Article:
McHugh, E. M., Zhu, W., Milgram, S., and Mager, S. (2004). The GABA transporter GAT1 and the MAGUK protein Pals1: interaction, uptake modulation, and coexpression in the brain. Mol. Cell Neurosci. 26, 406–417. doi: 10.1016/j.mcn.2004.03.006
McNair, L. F., Andersen, J. V., Aldana, B. I., Hohnholt, M. C., Nissen, J. D., Sun, Y., et al. (2019). Deletion of neuronal GLT-1 in mice reveals its role in synaptic glutamate homeostasis and mitochondrial function. J. Neurosci. 39, 4847–4863. doi: 10.1523/jneurosci.0894-18.2019
McNair, L. F., Andersen, J. V., Nissen, J. D., Sun, Y., Fischer, K. D., Hodgson, N. W., et al. (2020). Conditional knockout of GLT-1 in neurons leads to alterations in aspartate homeostasis and synaptic mitochondrial metabolism in Striatum and Hippocampus. Neurochem. Res. 45, 1420–1437. doi: 10.1007/s11064-020-03000-7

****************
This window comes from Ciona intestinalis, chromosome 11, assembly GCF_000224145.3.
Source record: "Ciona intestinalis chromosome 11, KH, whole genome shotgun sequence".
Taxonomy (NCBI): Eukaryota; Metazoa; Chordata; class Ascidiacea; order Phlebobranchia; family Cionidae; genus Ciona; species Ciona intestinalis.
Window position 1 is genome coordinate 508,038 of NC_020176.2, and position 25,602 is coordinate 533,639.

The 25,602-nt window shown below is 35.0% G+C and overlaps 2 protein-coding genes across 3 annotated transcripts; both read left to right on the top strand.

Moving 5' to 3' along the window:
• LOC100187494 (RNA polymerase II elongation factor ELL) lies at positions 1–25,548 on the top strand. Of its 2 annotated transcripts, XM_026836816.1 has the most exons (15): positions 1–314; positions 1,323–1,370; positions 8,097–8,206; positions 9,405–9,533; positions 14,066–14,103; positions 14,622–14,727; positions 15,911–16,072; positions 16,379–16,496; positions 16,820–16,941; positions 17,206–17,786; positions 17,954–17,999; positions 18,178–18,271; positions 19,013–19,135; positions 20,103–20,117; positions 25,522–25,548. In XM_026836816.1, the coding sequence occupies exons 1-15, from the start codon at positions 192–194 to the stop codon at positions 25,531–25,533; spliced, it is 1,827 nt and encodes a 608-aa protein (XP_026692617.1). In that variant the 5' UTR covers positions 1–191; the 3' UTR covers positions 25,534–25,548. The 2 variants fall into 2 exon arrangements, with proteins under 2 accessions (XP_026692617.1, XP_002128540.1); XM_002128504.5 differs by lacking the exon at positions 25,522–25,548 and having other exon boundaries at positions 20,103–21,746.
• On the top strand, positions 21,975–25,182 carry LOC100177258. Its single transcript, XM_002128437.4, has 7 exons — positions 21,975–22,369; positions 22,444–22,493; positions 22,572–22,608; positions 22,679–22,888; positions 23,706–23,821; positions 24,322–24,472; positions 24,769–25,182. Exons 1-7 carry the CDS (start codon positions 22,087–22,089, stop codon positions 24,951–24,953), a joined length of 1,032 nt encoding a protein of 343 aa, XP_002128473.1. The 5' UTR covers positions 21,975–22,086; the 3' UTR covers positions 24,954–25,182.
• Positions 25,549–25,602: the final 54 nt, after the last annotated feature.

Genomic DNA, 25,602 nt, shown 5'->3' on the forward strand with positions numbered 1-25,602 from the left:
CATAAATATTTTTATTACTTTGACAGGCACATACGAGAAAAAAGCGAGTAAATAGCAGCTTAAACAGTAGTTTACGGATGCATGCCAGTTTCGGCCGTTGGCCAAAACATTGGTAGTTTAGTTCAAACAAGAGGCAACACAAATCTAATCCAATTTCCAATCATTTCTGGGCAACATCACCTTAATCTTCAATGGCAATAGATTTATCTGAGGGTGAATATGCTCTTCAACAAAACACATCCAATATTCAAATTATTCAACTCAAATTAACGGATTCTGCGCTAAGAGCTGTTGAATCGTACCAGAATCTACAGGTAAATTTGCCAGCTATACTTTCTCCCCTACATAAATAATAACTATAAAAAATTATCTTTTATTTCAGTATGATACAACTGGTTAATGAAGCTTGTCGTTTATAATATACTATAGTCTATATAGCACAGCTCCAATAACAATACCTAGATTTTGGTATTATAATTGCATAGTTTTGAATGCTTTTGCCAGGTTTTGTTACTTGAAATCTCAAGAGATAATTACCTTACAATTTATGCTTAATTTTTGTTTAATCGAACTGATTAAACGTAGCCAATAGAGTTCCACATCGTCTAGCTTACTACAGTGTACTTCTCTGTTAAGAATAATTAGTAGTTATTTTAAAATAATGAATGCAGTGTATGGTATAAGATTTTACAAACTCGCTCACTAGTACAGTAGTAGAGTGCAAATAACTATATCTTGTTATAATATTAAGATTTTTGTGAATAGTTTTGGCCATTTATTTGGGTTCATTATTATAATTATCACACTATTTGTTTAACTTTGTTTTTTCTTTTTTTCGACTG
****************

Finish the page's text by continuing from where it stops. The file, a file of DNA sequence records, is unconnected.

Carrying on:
Medvedev, N., Popov, V., Henneberger, C., Kraev, I., Rusakov, D. A., and Stewart, M. G. (2014). Glia selectively approach synapses on thin dendritic spines. Philos. Trans. R. Soc. Lond. B Biol. Sci. 369:20140047. doi: 10.1098/rstb.2014.0047
Melone, M., Barbaresi, P., Fattorini, G., and Conti, F. (2005). Neuronal localization of the GABA transporter GAT-3 in human cerebral cortex: a procedural artifact? J. Chem. Neuroanat. 30, 45–54. doi: 10.1016/j.jchemneu.2005.04.002
Melone, M., Bellesi, M., Ducati, A., Iacoangeli, M., and Conti, F. (2011). Cellular and synaptic localization of EAAT2a in human cerebral cortex. Front. Neuroanat. 4:151. doi: 10.3389/fnana.2010.00151